I’m really glad I didn’t miss Bergen. The old town of wooden houses in city center alone is worth a visit. It’s kind of like Greenwich Village in New York, where the grid breaks down and streets curve crazily every which way (and there’s also a hill in Bergen to complicate), as if responding to old traffic pattern needs we no longer understand.
Beautiful city, but would not want to be here in summer when the cruise ships unload.
Sometimes it can be a fun game to guess what a foreign word means. What do you think goes on in here? I have no idea.
The modern crossing sign features robot man.
Hungry? Let’s save some money and stop at this simple fast food stand for a bite.
Let’s see. I’ll take a large burger, fries, and a coke. That’ll be $35. No. Really.
The older crossing sign features a dashing business man with a hat.
Our hero rides again. Allez!
See this color? It’s everywhere in Norway. Lovely.
For reasons I have not yet divined, outside of Oslo what I am calling the “pennant” seems to be used instead of the square cross you would recognize as the Norwegian flag.
The National Stage (as opposed to the National Theatre, which is in Oslo) with the obligatory statue of Ibsen.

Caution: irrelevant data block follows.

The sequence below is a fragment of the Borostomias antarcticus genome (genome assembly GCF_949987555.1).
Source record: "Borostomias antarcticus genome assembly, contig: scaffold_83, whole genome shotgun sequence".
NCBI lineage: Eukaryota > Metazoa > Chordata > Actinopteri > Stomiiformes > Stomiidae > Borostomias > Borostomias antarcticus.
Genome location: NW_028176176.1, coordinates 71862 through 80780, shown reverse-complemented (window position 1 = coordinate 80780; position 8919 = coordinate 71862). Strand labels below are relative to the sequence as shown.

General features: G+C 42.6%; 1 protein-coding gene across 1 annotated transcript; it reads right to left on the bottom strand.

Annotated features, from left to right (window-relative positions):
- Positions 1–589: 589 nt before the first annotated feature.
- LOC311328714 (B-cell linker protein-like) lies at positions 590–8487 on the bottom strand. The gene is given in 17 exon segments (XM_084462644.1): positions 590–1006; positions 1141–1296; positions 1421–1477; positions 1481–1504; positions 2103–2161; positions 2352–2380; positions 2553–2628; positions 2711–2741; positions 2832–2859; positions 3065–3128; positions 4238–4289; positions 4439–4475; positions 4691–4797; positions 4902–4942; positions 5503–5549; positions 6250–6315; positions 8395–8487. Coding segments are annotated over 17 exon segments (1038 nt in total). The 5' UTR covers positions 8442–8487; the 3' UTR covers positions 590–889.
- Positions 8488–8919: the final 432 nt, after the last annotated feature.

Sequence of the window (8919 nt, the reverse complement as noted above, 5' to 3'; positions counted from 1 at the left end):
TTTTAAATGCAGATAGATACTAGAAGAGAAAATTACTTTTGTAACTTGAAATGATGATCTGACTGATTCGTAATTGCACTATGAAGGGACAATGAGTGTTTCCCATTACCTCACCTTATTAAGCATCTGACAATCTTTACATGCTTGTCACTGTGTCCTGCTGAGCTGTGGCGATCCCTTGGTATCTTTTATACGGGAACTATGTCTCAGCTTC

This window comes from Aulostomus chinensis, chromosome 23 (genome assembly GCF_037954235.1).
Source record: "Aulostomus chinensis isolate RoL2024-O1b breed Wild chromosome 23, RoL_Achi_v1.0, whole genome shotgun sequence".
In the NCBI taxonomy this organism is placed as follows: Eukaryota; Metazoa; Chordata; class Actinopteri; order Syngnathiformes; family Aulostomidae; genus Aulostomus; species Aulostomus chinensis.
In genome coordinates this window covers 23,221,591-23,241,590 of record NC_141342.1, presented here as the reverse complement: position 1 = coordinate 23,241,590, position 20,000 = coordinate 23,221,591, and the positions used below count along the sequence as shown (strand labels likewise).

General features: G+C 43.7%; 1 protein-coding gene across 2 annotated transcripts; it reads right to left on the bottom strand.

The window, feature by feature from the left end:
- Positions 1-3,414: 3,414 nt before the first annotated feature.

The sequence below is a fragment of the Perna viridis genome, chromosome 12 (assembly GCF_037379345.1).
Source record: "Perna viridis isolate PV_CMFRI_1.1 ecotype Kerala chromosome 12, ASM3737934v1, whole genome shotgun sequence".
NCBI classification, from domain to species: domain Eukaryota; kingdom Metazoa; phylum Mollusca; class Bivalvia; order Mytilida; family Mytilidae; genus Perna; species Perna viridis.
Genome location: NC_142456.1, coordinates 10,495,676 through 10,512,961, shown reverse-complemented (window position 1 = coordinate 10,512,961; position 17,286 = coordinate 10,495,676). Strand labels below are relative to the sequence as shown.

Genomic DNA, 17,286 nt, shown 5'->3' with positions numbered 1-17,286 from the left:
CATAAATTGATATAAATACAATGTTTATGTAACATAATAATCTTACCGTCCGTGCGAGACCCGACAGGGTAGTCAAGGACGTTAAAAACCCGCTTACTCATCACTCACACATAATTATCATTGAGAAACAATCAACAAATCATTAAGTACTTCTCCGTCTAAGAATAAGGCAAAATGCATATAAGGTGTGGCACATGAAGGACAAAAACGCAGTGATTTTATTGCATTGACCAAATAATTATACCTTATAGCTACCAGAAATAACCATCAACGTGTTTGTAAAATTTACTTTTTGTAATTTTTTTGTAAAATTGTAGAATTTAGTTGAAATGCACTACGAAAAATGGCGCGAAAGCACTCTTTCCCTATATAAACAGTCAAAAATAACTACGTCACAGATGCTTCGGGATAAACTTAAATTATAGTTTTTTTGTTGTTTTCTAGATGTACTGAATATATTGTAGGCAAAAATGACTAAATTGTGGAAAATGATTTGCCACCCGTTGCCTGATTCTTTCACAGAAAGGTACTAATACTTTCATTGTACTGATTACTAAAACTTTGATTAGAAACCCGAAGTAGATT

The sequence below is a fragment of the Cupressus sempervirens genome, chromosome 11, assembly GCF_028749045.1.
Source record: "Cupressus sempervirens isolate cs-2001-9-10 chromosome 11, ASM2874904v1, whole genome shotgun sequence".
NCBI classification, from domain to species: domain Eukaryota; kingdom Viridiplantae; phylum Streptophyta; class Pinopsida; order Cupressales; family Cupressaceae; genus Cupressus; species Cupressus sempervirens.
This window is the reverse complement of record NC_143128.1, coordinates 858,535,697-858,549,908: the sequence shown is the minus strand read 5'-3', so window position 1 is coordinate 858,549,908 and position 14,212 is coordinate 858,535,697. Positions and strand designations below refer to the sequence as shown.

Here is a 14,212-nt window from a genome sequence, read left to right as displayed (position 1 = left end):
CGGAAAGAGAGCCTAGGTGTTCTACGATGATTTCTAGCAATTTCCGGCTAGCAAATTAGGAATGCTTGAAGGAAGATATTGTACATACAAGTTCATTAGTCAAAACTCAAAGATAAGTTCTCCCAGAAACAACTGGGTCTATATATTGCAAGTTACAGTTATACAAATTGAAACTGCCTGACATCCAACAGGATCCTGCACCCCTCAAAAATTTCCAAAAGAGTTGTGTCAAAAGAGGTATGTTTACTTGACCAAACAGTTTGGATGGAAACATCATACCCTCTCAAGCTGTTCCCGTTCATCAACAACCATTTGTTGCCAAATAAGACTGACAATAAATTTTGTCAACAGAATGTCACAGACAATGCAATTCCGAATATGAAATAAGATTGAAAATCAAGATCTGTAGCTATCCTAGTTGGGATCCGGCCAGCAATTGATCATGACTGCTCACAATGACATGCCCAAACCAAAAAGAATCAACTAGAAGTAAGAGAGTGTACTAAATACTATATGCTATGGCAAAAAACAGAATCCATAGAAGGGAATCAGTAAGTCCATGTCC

No trace here of the fictionalized smiling Ibsen displayed in those postcards in Oslo. Here’s the Ibsen we know and love: ornery and crazed. Looks like the sculptor said “Think of Strindberg, and now imagine he’s more famous than you” to get the appropriate glare.
Unfortunately, most of the theatre on in places I have visited has been stuff like this.
A big one. One of the biggest.
In a gray landscape, color leaps out.
The Ibsen shelf at the Bergen library.
Meanwhile, our hero hits the evening commute.
Good design means – the pedestrian comes first.
I am green, and I like it here, and so I think I shall cover your land.
Ever vigilant, our hero glides into the frame.
If you look closely, you will find a future hero.
There he goes! Ride swiftly, comrade.
And remember – it snows here.